Sunday, August 29, 2010

Margin Notes: Dining Car, Steampunks, I-Lean

Arno Martens and Michael Guy enjoyed the first meal aboard the Toronto Railway Heritage Centre's dining car on 28-August-2010

TORONTO, ONTARIO - Those wandering through Roundhouse Park in Toronto, Ontario this weekend were treated to an unusual sight--an approximately one-eighth scale dining car in use on the Toronto Railway Heritage Centre's miniature railway. The car debuted this weekend. The first meal? Barbecued hamburgers and water--what did you expect, wine and cheese?

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A group of steampunks (note the steam-powered gun at left) gathered at the Toronto Railway Heritage Centre in Toronto, Ontario on 29-August-2010

Across the street from Roundhouse Park, FanExpo Canada was going on at the Convention Centre. That can result in some interesting comic book characters running around, particularly when FanExpo becomes so crowded that some cannot get inside. This year, the only significant spillover to Roundhouse Park, appropriately enough, were a large group of steampunks. Could there be a more fitting place for steampunks than a place where steam engines were in operation?

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Some in Washington state must be thinking they would be better off if they had a steam-powered ferry. The new ferry Chetzemoka's acute vibration problems were apparently solved by a software change this week, but the vessel suffers from a multitude of other design issues, large and small; read this thread on the West Coast Ferries forum for details. Amongst the issues is a four degree list, which has led to the ferry's new nickname--"I-Lean" or "Eileen." Eileen is still on target to replace Bob in a few weeks. Bob, of course, is the Steilacoom II leased from Pierce County--so nicknamed because of its propensity to bob in the rough waters of Admiralty Inlet.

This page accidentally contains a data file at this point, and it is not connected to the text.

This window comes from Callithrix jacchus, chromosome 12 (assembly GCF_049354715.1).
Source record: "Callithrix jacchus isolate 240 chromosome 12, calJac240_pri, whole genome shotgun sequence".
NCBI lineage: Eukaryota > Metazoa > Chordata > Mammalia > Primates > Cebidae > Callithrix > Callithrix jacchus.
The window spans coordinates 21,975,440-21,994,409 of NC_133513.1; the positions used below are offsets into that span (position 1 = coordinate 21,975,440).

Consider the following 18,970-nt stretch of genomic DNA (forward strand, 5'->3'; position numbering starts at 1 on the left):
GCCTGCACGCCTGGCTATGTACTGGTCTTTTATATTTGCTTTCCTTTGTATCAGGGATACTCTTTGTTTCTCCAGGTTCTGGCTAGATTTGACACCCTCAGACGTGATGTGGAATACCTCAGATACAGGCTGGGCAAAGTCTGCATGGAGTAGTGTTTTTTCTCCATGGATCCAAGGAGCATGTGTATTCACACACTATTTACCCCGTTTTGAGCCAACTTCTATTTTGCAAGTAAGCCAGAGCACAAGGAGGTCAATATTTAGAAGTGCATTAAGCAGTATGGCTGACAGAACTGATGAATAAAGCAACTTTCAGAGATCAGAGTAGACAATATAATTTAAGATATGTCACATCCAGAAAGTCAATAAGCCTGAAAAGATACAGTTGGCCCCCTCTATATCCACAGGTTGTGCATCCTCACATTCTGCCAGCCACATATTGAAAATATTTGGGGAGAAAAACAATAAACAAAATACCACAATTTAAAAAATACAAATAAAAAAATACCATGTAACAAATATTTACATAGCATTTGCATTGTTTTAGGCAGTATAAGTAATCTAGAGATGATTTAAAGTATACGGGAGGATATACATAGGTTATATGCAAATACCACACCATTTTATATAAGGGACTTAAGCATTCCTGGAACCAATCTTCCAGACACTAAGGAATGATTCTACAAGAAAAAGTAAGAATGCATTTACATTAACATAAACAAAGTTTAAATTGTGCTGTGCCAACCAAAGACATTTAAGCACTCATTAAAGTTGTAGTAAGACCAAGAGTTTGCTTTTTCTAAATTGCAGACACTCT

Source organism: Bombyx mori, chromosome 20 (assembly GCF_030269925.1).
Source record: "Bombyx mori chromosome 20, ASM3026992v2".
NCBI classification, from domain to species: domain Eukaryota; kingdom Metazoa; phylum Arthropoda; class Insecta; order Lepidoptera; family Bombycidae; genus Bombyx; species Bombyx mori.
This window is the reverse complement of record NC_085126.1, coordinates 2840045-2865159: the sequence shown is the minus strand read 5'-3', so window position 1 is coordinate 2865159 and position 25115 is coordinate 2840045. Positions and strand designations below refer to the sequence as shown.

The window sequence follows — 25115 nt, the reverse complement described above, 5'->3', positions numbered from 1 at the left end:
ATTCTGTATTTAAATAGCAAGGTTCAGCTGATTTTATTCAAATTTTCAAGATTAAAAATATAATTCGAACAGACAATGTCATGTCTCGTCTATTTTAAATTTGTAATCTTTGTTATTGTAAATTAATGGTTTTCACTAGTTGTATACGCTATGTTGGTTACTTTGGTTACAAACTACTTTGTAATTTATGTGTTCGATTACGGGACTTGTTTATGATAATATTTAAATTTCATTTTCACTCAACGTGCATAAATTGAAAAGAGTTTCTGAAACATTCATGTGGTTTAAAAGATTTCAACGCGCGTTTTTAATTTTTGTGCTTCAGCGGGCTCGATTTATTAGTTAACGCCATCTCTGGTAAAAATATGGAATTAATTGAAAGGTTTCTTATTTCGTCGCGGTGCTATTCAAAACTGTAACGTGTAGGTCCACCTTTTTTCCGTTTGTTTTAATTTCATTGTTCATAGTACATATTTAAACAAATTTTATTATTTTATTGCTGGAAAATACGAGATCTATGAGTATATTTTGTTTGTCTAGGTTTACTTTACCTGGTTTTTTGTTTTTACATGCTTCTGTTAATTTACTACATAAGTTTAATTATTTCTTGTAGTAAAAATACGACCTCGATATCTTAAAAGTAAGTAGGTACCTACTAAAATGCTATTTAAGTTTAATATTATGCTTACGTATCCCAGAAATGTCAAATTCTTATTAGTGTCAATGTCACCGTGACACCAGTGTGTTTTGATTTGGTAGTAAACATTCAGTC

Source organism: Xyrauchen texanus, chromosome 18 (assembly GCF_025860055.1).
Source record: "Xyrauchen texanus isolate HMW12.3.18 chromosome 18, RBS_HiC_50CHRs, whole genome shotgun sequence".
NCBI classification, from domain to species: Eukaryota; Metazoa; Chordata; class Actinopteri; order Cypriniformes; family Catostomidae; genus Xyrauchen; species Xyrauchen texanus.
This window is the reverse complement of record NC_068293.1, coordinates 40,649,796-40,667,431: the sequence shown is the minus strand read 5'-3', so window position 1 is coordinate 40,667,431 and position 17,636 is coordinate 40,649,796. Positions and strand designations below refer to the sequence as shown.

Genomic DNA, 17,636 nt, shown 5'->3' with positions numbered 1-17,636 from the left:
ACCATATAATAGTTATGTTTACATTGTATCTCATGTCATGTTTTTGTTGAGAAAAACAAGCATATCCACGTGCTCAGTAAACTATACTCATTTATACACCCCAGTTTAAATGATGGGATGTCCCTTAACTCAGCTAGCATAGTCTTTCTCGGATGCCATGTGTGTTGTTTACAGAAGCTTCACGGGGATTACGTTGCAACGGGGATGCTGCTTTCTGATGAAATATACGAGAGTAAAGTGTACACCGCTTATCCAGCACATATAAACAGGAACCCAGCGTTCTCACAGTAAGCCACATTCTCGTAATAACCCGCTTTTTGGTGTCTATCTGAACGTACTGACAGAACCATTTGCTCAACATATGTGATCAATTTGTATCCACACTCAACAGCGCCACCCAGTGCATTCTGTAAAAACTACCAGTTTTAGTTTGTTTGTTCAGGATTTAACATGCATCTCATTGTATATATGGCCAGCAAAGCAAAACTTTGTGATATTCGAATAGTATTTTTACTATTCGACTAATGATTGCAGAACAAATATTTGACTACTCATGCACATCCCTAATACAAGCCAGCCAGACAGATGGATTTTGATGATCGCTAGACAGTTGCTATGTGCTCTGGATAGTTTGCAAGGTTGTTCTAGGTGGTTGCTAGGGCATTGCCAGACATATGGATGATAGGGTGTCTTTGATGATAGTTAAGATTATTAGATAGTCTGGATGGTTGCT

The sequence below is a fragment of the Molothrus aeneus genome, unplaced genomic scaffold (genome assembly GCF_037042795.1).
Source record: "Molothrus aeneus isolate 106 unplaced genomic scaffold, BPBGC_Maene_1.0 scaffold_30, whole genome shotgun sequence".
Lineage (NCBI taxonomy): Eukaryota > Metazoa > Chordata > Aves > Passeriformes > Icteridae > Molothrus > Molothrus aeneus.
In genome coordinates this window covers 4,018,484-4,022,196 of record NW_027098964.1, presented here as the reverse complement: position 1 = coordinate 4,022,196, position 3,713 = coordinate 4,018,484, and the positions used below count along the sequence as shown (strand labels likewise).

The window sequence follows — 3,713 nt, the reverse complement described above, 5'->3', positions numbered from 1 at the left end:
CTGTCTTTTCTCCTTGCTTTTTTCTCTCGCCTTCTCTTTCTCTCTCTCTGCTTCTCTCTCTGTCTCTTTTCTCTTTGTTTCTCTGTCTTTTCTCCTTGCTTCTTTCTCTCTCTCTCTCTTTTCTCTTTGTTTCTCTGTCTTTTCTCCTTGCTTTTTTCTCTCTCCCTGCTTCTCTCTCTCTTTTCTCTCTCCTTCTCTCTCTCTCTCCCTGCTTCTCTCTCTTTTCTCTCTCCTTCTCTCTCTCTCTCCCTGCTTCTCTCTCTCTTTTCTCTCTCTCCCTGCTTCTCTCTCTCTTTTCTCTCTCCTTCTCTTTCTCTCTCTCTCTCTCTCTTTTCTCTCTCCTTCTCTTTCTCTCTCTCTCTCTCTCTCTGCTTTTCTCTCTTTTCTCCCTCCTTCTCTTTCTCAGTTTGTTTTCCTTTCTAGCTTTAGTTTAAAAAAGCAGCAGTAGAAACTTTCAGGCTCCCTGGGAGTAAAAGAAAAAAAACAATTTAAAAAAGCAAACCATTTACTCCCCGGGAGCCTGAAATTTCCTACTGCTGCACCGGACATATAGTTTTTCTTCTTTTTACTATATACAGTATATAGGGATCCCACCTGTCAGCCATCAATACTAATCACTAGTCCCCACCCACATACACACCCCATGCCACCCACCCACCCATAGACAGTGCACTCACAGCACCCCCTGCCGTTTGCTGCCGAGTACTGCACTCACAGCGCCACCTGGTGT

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Water is central to Harry Shearer's new film, The Big Uneasy, about the flooding that caused the damage in New Orleans when Hurricane Katrina passed through. The only problem is, Shearer's key point in the whole film, that the problem was flooding, not the hurricane, has been rejected by NPR. As told this week on Shearer's weekly radio show, LeShow, he wanted to buy underwriting announcements for his new film, but NPR claimed that only factually incorrect wording for the announcement would be acceptable. Anyone that believes that Shearer is some powerful influence at NPR or that NPR is not corporate radio should give his story some close attention.

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